Tuesday, April 22, 2008

Panting and Popping Pills

I have a few phobias. I've always been anxious in small, confined spaces. It's a wonder I've been able to survive all the MRI, PET/CT, and bone scan machines these past two years. I think the fear of cancer left claustrophobia in the dust.

I have another, related phobia: fear of suffocation or drowning. I almost drowned as a kid - I got caught under someone else underwater in a pool and couldn't get myself above the surface. I panicked but finally made it up and was just fine, but I never forgot that feeling of struggling for air and gasping for breath. It's the worst feeling - physically and psychologically.

Last night in the shower, I felt that drowning feeling again. I had my head under the shower stream and suddenly couldn't get any air. I knew I wasn't going to drown in a shower, but it took me a while to get my breath back. I was quite surprised, and not in a good way.

This morning, I got out of bed and walked to the bathroom - about 5 meters across the floor. I was gasping for breath by the time I got to the bathroom. It felt like I was being suffocated from the inside out. I had to sit down for ten minutes to get my breath back.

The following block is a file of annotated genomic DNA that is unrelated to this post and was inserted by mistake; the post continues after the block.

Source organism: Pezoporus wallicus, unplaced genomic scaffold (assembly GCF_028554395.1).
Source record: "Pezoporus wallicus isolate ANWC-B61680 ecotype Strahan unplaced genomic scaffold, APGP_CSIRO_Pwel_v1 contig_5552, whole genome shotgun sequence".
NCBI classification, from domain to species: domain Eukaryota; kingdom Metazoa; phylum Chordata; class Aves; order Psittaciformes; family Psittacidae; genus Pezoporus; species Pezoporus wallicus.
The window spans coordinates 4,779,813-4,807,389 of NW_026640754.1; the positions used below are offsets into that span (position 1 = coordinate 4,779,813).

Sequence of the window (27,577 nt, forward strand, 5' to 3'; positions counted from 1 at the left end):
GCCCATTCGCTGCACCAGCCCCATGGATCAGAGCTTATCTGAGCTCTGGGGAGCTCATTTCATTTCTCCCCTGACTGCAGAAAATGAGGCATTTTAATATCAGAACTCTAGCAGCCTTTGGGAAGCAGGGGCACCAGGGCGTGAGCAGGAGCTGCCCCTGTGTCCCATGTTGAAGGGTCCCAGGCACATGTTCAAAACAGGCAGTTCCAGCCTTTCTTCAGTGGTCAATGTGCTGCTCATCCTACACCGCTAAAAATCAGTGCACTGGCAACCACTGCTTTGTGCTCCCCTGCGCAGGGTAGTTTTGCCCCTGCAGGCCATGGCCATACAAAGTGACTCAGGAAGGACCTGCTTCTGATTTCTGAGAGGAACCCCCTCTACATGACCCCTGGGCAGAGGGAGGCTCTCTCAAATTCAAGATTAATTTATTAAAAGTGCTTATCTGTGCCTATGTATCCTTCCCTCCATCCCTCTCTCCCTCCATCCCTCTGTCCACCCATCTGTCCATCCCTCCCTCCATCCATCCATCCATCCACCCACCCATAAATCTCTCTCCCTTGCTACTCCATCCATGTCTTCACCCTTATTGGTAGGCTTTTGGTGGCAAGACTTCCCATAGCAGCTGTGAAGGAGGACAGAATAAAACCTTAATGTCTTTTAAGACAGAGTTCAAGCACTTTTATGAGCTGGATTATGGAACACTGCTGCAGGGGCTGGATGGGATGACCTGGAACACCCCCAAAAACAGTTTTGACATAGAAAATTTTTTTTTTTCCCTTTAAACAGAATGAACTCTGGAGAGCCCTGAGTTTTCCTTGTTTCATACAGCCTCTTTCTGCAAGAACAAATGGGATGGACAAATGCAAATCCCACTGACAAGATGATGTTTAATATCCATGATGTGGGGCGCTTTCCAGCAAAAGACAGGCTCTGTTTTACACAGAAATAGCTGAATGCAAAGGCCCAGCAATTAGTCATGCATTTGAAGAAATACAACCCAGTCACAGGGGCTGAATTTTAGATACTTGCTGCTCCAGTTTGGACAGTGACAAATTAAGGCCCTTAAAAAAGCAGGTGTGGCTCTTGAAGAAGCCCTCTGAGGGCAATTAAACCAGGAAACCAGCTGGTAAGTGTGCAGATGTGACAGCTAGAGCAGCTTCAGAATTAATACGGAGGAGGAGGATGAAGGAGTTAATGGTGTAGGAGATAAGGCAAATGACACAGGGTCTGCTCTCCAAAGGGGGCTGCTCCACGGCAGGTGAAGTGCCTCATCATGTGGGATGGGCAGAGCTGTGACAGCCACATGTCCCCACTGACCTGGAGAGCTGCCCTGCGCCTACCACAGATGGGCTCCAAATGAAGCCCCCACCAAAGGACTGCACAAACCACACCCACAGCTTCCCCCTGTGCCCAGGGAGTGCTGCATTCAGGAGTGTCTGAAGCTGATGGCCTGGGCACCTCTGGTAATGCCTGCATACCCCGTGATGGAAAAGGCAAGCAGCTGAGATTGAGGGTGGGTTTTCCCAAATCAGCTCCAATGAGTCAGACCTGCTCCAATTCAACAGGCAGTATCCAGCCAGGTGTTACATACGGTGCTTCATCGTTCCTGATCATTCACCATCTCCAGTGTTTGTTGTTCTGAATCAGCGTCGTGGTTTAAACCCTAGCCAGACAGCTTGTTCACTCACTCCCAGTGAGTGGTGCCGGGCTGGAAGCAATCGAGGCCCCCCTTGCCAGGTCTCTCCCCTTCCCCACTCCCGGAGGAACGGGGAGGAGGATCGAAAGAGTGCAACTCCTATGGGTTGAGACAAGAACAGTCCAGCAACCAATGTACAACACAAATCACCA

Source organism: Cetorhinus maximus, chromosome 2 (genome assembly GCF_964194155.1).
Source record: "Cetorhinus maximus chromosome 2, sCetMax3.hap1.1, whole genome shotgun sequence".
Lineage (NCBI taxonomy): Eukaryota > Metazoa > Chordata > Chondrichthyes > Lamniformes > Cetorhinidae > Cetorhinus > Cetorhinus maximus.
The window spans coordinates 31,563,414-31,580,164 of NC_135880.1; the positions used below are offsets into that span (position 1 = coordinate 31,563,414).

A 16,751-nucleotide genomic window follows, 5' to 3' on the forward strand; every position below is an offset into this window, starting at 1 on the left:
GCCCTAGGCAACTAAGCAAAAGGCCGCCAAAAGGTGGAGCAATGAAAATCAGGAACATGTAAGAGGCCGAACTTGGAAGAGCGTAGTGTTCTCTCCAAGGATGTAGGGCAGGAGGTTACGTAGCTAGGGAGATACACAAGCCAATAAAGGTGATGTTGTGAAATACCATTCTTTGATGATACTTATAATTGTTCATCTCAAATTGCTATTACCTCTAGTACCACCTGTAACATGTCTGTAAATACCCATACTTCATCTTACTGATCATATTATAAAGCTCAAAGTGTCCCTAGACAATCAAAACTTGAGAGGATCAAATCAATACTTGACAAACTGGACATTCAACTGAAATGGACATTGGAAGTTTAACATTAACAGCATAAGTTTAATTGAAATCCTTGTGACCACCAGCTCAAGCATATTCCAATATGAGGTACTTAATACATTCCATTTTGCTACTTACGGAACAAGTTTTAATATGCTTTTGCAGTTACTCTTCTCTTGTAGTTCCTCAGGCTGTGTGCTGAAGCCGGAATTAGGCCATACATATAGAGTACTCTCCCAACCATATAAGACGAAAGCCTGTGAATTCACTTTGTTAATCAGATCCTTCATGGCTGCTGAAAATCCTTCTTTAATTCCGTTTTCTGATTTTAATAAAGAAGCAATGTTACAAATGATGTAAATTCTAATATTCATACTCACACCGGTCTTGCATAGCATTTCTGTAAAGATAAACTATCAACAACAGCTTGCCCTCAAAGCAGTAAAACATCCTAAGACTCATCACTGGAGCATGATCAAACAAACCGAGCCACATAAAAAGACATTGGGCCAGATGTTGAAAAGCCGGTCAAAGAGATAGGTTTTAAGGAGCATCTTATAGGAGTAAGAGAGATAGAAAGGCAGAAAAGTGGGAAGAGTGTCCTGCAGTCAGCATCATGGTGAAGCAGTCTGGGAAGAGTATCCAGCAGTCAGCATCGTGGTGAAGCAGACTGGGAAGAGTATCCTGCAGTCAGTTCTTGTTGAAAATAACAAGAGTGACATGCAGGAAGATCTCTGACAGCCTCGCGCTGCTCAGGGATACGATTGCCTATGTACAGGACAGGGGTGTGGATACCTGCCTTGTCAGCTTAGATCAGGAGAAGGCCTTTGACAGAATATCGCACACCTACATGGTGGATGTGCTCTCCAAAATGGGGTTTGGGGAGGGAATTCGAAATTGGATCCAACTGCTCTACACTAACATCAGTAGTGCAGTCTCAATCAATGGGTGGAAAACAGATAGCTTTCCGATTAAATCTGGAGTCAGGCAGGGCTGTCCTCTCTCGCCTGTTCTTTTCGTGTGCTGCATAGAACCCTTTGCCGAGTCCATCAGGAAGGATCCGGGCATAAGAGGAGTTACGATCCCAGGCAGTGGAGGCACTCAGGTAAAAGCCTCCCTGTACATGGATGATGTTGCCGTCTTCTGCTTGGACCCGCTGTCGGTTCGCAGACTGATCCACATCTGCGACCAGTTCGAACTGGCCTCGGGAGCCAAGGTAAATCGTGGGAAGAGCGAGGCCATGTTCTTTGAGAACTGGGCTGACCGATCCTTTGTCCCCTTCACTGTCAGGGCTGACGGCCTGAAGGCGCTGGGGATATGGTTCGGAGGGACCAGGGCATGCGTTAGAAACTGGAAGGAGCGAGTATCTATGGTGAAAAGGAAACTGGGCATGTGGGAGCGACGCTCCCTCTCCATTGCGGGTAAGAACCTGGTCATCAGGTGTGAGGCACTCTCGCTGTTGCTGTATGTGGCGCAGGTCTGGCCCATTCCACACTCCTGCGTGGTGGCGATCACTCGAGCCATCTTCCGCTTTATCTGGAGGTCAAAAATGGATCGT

I'd been getting increasingly breathless these past few weeks, but this was getting ridiculous. So off to the doctor I went.

She prescribed Dexamethasone, a steroid, to reduce the inflammation in my lungs caused by the tumors. I'm not sure about this inflammation-cancer connection, but apparently, the tumors aren't happy with just eating away at my insides. They're also causing inflammation and blocking my air passages.